Frontline workers are at daily risk of contracting Coronavirus. For many, it is a matter of IF not WHEN they contract the virus. It poses the question, “Who is liable if an employee tests positive?” 

Employers are responsible for the permanent injury and death of any employee who suffers injury from COVID-19 where work was the prevailing factor in contracting the virus.  

The duty starts with medical treatment. An employer must provide the medical care necessary to cure or relieve the effects of the virus. Proper medical care is essential to a good recovery. 

The scientific community is constantly learning about the long-term consequences of the virus on frontline workers. 

COVID-19 cases are variable. Some patients recover with seemingly no consequences but there is a percentage of cases that result in debilitating symptoms, including:

  • Lung Disease
  • Heart Disease
  • Extreme Fatigue
  • Shortness of breath
  • Severe cough
  • Joint pain
  • Persistent chest pain
  • Intermittent fever
  • Heart palpitations
  • Inflammation of the heart muscle
  • Respiratory issues
  • Kidney injury
  • Loss of smell and taste
  • Difficulty with thinking and concentrating (“brain fog”)

Death cases are compensable and there is money provided under the Missouri Workers’ Compensation statute for the dependents of a worker who dies from the virus.

Work as the Most Likely Exposure

In proving COVI-19 work comp cases the focus will be on the work vs. non-work exposure to the virus. This is a fact-intensive study of what possible Covid exposures the employee had that lead to contracting the virus. We focus on work being the most likely cause of exposure.

PPE and Precautions

Part of proving that the virus was contracted at work the attorneys at Wolfgram Law will explore what protocols were in place to protect the employee. As an example, we discuss the COVID-19 protocols that restaurants must follow, when a restaurant may be liable if an employee tests positive, and what you should do if you test positive for COVID-19 as a result of work exposure.

COVID-19 Employer Guidelines

Employers are required to provide a safe and sanitary environment for employees. During the COVID-19 pandemic, hospitals, nursing homes, long-term care facilities, restaurants, and other facilities should have a plan in place to prepare for an outbreak, know what to do if an employee tests positive, and have strict hygiene and protective strategies in place to prevent the spread of COVID-19 amongst staff and customers.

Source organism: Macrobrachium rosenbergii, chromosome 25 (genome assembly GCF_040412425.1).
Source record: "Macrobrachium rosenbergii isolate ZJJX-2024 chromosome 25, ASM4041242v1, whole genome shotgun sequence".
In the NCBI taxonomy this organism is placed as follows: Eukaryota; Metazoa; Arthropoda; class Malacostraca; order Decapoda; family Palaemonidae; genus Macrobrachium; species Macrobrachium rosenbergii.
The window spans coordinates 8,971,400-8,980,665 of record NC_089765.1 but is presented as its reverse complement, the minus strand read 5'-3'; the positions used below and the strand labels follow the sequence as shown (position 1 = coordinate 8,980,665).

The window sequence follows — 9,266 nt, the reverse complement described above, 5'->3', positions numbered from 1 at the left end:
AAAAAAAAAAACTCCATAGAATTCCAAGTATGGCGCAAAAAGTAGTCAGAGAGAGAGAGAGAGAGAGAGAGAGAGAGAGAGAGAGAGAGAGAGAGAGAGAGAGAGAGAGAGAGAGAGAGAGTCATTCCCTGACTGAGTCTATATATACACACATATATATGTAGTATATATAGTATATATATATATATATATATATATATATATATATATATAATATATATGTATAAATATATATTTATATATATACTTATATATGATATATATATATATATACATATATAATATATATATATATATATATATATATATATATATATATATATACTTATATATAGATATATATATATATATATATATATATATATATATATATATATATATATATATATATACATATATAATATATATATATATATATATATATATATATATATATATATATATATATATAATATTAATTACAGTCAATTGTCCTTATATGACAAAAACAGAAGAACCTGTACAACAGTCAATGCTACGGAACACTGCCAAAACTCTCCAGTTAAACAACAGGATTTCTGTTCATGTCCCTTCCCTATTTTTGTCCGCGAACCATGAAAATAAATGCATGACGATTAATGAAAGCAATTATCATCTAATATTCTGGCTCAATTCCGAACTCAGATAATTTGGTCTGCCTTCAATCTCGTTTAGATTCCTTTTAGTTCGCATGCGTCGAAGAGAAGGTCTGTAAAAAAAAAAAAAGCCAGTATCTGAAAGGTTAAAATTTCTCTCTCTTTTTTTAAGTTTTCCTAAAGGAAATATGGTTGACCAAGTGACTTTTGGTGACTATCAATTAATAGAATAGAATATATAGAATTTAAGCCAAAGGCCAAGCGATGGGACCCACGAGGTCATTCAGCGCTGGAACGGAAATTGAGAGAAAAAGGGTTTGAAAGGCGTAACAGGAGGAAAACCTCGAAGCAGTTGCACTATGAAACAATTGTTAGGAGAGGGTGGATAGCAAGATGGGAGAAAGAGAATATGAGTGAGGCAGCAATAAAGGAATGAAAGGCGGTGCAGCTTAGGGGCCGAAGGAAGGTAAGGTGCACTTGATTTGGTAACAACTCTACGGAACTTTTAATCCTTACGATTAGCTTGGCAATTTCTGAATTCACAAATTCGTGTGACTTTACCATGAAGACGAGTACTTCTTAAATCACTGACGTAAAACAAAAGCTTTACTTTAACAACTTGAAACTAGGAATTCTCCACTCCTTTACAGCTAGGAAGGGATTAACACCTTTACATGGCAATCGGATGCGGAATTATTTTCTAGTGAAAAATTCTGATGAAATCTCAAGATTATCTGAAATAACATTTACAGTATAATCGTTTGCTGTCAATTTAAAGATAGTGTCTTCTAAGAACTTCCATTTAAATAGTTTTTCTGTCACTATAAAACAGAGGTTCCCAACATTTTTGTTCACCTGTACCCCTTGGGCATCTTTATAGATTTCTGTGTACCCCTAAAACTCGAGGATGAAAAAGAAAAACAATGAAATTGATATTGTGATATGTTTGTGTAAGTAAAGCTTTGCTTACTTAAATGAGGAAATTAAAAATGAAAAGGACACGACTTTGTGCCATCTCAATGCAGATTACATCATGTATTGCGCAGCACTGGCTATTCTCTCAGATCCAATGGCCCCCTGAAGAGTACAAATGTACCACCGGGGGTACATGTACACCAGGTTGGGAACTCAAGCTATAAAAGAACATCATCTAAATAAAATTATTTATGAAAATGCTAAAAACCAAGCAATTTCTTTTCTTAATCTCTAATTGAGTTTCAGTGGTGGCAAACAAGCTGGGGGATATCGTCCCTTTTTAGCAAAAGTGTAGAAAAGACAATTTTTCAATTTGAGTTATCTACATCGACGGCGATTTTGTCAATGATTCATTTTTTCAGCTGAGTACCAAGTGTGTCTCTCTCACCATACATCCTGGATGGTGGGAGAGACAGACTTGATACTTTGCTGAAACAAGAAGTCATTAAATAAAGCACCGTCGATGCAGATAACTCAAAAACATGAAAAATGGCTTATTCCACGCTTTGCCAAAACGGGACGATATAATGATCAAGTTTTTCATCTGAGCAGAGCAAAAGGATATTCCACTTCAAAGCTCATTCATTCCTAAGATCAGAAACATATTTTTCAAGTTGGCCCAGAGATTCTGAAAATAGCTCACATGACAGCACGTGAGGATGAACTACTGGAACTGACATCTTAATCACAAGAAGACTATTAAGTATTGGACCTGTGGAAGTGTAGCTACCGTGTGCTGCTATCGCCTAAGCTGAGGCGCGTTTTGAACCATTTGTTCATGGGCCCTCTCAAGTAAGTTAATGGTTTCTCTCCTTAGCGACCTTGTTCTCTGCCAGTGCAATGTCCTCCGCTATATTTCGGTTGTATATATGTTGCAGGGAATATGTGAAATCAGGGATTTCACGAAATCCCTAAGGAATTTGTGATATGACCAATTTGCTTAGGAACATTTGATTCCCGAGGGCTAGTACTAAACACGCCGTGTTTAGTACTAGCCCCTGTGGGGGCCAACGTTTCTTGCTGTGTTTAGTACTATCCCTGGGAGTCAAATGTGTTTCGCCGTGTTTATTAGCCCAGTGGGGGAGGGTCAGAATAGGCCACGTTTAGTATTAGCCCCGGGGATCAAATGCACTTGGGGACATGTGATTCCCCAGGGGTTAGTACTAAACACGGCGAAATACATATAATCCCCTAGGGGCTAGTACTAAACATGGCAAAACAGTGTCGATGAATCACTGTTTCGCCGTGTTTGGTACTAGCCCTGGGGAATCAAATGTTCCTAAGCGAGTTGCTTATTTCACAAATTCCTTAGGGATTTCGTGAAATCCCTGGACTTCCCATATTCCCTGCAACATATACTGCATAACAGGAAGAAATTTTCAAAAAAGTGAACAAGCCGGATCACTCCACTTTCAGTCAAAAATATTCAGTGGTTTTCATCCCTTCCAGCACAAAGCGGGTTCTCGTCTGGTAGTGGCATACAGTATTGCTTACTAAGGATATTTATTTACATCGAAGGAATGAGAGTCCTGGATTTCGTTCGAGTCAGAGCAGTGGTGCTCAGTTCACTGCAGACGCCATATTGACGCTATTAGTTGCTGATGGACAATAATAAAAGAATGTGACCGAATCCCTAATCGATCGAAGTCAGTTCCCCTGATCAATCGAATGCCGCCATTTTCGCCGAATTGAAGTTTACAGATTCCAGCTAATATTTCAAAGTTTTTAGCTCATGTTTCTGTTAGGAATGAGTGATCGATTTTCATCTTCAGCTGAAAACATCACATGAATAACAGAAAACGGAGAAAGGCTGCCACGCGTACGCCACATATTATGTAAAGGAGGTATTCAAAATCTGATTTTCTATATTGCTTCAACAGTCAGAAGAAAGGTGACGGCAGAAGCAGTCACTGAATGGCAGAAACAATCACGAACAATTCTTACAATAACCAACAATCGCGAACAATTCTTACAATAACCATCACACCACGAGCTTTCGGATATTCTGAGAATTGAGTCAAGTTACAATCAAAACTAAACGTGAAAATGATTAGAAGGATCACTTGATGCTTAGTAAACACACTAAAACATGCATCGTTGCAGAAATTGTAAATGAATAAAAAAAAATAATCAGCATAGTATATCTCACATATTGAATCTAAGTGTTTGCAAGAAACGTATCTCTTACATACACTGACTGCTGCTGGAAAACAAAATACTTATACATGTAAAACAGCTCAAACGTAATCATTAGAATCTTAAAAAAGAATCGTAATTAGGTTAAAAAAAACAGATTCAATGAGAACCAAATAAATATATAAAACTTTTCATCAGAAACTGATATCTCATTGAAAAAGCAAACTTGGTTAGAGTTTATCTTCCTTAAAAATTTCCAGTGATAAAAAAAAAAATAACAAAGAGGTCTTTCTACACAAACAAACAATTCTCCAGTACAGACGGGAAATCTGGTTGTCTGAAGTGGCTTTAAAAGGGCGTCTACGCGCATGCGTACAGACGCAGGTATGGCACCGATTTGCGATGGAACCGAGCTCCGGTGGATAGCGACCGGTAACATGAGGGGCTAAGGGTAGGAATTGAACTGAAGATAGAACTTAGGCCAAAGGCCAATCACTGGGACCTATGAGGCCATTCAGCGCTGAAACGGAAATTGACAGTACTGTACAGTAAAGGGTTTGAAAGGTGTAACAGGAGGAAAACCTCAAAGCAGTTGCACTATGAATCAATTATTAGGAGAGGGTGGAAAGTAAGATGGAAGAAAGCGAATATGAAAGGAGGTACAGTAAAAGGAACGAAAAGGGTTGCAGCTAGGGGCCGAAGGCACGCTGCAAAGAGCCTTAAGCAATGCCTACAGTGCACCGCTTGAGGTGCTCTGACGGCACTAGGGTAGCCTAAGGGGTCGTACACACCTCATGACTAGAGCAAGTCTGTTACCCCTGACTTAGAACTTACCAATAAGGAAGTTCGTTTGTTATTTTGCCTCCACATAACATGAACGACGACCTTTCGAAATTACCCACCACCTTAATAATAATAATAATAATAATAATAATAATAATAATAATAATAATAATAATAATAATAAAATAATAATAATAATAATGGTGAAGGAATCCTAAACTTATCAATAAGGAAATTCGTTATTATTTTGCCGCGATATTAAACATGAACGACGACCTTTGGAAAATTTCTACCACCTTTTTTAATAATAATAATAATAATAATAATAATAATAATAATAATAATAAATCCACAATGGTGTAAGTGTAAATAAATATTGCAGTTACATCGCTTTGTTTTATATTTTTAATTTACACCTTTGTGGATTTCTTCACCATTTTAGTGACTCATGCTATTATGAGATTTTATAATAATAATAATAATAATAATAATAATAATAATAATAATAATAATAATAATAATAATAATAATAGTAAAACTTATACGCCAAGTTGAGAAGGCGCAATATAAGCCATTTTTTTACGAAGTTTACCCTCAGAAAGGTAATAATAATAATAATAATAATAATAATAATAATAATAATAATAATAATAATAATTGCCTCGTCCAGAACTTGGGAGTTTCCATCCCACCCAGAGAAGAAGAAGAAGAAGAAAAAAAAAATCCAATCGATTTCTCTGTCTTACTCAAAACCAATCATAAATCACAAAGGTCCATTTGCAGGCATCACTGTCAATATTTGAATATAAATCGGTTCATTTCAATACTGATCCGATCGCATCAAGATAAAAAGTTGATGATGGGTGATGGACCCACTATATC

CDC COVID-19 guidelines for healthcare facilities, nursing homes, restaurants, and other public businesses include:

Healthcare Facility COVID-19 Guidelines

  • Advising employees to stay home and get tested for coronavirus if they display symptoms or have had close contact with a person that tested positive, and informing employees when a staff member tests positive
  • Performing daily temperature checks and frequent wellness checks on employees
  • Providing masks, hand sanitizer, gloves, and other protective equipment to employees, and educating them on when to swap out gloves and masks for new ones
  • Requiring frequent employee handwashing, before, during, and after preparing food, serving food, removing garbage, cleaning tables, and touching other shared surfaces and objects
  • Requiring frequent cleaning of shared surfaces, such as doorknobs, tables, chairs, bar surfaces, server stations, phones, bathrooms, kitchen line stations, and other shared surfaces with a disinfectant solution containing at least 70% alcohol or bleach-containing 5.25%–8.25% sodium hypochlorite
  • Educating employees on how to limit the sharing of high-touch objects (serving/bar spoons, check clipboards, etc)

Nursing Home & Long-Term Care Facility Coronavirus Guidelines

  • Educate employees and residents about COVID-19, including signs and symptoms
  • Ensure that residents displaying symptoms of COVID-19 are quarantined away from other residents